Adult male circumcision - London clinic patient feedback

Adult patient feedback 27 June 2018 about adult circumcision due to tight foreskin - phimosis BXO 

"Dr Khan was amazing. I am 35 years old and was rather worried about getting circumcised as you could imagine! I needed to get it done and I di not trust what my NHS doctor said as he was rushed and not really paying attention in the consultation.  So considering we are talking about my most prized possession, I decided to pay for it privately! Dr Khan was highly recommended and the operation was really pain free and very relaxed considering the circumstances.  I healed very well and the results are amazing. If any adults are wondering - circumcised is better!  Dr Khan gave me his mobile and answered text messages any time during healing and gave me a lot of support - so above and beyond the NHS - I was so pleased and could not recommend him enough - thank you for everything Dr Khan!"

VARIFIED BY I WANT GREAT CARE

Adult male circumcision - London clinic patient feedback

Adult patient feedback 27 June 2018 about adult circumcision due to tight foreskin - phimosis BXO 

"Dr Khan was amazing. I am 35 years old and was rather worried about getting circumcised as you could imagine! I needed to get it done and I di not trust what my NHS doctor said as he was rushed and not really paying attention in the consultation.  So considering we are talking about my most prized possession, I decided to pay for it privately! Dr Khan was highly recommended and the operation was really pain free and very relaxed considering the circumstances.  I healed very well and the results are amazing. If any adults are wondering - circumcised is better!  Dr Khan gave me his mobile and answered text messages any time during healing and gave me a lot of support - so above and beyond the NHS - I was so pleased and could not recommend him enough - thank you for everything Dr Khan!"

VARIFIED BY I WANT GREAT CARE

The Use of Tissue Glue for Circumcision in Children: Systematic Review and Meta-analysis 2018

 OBJECTIVE

To evaluate the efficacy of tissue glue in pediatric (children) circumcision.

 MATERIALS AND METHODS

A systematic review and meta-analysis of the English literature (1997-2017) was conducted according to the Preferred Reporting Items for Systematic Review and Meta-analyses (PRISMA) statement on children who underwent circumcision with tissue glue. Meta-analysis was conducted using RevMan 5.3, Comprehensive Meta-Analysis 2, and MedCalc 18. P values <.05 were considered significant.

 RESULTS

The search returned 15 studies for a total of 4567 circumcisions, of which 3045 (66%) were performed with tissue glue. The systematic review indicated that overall complication rates were 4.3% (tissue glue) and 5.9% (sutures). The use of tissue glue was associated with reduced postoperative pain, better cosmetic results, and reduced cost. Meta-analysis showed that there was no difference between the incidence of total postoperative complications (relative risk [RR] 0.86 [95% confidence interval {CI}: 0.62-1.19], P = .36) and wound infection and dehiscence between the 2 groups (RR 0.95 [95% CI: 0.59-1.56], P = .85). Postoperative bleeding and hematoma formation were reduced with the use of tissue glue (RR 0.55 [95% CI: 0.32-0.95], P = .03). Tissue glue also significantly shorten the operative time (mean difference −0.22 [95% CI: −0.39 to −0.05], P = .01).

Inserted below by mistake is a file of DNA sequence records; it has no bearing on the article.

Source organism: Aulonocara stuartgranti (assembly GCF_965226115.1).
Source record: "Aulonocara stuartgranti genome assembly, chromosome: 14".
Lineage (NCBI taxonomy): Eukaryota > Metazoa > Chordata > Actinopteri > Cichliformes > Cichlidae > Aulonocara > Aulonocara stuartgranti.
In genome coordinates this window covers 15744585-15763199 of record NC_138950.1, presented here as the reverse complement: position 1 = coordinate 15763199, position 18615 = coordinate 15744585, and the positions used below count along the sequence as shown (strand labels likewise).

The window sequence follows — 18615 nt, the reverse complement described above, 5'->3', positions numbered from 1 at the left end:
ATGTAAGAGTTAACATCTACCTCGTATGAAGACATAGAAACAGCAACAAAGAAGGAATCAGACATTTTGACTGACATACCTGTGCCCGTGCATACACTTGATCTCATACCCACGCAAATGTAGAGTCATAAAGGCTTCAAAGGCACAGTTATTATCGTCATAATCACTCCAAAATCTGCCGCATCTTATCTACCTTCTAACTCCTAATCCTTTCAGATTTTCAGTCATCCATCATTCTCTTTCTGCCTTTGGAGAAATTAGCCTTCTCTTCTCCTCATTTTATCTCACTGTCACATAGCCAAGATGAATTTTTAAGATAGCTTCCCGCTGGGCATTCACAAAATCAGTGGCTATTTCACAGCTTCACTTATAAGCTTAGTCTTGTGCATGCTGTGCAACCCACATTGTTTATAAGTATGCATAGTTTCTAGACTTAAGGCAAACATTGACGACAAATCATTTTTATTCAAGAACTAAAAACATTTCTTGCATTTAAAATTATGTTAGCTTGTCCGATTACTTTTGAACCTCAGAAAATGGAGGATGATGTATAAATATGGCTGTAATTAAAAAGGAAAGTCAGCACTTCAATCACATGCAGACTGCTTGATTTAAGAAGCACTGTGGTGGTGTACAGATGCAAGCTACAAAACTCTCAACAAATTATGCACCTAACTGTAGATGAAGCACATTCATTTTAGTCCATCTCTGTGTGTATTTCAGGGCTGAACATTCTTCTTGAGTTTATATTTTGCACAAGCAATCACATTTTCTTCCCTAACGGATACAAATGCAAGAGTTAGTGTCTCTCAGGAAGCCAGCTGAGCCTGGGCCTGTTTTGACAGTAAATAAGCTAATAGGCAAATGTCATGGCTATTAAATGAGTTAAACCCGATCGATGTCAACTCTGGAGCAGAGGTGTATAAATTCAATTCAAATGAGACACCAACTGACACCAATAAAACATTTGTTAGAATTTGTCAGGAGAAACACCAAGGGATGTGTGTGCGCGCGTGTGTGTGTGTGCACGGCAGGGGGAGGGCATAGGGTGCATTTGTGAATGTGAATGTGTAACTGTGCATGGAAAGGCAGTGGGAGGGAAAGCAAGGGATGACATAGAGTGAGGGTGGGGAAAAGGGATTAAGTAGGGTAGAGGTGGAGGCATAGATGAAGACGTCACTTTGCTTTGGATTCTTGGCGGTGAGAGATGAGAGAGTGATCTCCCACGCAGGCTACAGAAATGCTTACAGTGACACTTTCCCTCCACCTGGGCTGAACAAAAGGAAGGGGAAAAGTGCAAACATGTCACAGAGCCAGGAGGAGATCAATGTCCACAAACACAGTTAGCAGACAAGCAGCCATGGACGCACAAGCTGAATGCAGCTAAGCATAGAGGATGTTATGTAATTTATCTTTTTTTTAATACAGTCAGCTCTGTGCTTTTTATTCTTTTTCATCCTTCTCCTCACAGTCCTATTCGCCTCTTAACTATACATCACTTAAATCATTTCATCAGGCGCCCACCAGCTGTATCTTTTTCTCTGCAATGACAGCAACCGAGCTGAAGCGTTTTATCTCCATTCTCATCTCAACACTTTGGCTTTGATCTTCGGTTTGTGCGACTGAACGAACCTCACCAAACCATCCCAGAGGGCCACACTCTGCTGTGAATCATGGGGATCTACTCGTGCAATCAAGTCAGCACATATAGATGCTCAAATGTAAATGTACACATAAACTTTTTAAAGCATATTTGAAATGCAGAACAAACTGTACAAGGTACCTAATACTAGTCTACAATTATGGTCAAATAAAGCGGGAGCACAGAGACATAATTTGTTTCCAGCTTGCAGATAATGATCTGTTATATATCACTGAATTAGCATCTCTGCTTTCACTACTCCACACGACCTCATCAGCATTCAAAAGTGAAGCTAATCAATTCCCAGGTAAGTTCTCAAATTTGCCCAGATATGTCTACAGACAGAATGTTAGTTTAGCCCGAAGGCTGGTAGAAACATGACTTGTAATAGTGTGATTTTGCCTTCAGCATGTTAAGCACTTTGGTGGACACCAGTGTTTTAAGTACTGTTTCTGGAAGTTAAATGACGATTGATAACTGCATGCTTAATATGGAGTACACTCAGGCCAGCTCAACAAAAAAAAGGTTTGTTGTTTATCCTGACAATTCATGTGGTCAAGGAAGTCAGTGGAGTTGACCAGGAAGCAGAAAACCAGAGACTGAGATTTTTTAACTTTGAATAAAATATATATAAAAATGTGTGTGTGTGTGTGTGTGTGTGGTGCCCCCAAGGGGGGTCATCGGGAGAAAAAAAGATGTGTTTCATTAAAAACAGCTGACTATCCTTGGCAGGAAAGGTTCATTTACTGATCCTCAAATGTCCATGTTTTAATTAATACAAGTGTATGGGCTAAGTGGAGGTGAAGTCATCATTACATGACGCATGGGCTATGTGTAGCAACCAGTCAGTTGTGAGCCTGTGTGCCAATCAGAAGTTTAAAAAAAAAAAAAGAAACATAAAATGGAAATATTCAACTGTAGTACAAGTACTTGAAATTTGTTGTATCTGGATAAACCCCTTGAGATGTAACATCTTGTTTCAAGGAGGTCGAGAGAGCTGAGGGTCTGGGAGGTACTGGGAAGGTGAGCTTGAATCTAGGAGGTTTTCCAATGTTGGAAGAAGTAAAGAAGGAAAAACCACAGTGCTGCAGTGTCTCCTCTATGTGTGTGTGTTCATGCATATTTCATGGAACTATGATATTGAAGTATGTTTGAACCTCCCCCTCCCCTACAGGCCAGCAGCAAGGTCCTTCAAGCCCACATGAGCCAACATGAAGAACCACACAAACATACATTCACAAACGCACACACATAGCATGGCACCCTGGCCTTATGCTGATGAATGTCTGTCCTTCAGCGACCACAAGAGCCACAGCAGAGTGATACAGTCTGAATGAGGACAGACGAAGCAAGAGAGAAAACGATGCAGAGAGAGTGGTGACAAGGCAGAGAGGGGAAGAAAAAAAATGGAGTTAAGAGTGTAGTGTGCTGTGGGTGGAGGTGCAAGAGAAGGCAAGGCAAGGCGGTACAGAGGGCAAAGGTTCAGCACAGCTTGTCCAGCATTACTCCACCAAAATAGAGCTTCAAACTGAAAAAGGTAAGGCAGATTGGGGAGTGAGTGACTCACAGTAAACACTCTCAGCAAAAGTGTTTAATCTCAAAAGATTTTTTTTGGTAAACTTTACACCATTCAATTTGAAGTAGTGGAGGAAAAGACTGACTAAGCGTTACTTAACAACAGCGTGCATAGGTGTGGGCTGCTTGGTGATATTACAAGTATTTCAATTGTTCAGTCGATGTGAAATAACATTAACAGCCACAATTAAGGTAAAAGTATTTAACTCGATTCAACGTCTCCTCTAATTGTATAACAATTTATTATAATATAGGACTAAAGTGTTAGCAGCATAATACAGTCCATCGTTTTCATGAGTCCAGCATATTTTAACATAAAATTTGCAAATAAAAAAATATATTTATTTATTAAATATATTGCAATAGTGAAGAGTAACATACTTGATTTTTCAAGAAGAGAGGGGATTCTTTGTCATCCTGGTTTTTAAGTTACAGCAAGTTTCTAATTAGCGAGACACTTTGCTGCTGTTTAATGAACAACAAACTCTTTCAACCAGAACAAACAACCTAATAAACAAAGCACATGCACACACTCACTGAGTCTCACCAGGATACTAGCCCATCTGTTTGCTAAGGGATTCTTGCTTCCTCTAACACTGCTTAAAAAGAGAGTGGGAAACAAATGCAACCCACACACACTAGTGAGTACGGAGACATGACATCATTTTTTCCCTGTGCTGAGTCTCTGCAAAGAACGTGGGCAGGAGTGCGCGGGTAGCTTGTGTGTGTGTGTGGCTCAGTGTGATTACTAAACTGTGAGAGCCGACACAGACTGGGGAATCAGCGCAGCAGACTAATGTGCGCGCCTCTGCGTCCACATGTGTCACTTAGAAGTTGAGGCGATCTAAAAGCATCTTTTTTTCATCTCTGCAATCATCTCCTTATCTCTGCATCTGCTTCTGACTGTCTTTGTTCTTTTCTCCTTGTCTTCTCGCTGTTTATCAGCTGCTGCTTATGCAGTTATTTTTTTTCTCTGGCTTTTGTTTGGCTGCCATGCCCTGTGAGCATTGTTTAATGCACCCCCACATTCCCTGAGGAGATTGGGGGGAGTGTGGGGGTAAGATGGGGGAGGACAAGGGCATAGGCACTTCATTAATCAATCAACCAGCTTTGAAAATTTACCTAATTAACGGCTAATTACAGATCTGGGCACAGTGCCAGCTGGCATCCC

CONCLUSION

The incidence of postoperative bleeding and hematoma formation in pediatric circumcision is reduced with the use of tissue glue. Tissue glue has reduced operative time; furthermore, it might be associated with reduced postoperative pain, less overall cost, and superior cosmetic results.

Ref: UROLOGY 115: 21–28, 2018. © 2018 Elsevier Inc.

CQC published the case study- London Circumcision Clinic fulfils 95% standards

Case study – good practice for Newborn or Baby circumcision

This case study is taken from a GP practice that has conducted traditional circumcision for 28 years. ( published CQC website)

In this practice, parents receive written information and advice in advance of the procedure. This includes a consent form and information about aftercare. The practice requires both parents to give consent to the procedure.

Parents are advised not to feed the infant for two hours before the procedure. This ensures that the baby feeds immediately afterwards to provide comfort.

The doctor assesses the level and type of local anaesthesia appropriate for each infant, taking account of their age and weight and the requirements of the procedure. Pain relief is proportionate and appropriate for the individual needs of the infant.

If the doctor concludes that the procedure cannot be safely conducted in his GP practice, he advises parents of this and suggests alternative options (for example, referral to hospital care).

During the procedure, the infant is held comfortably still. Another person is always present to assist and respond to the infant’s needs if they are in any distress.

The family is advised to remain at the practice for at least an hour after the procedure and once the doctors is certain that the baby is not bleeding.

The doctor is available for aftercare and the arrangements for follow up are clear.

Written instructions for parents include a request to text or ring the doctor after their first check. The parents are advised to contact the doctor at any time by text or phone if they have any concerns. If this happens, the doctor will visit the baby at home or see him at the surgery, as is most appropriate.

The doctor encourages good practice among other providers by offering training in the procedure.

Ref: 

Advice for inspectors

Circumcision of male children

January 2016 Care Quality Commission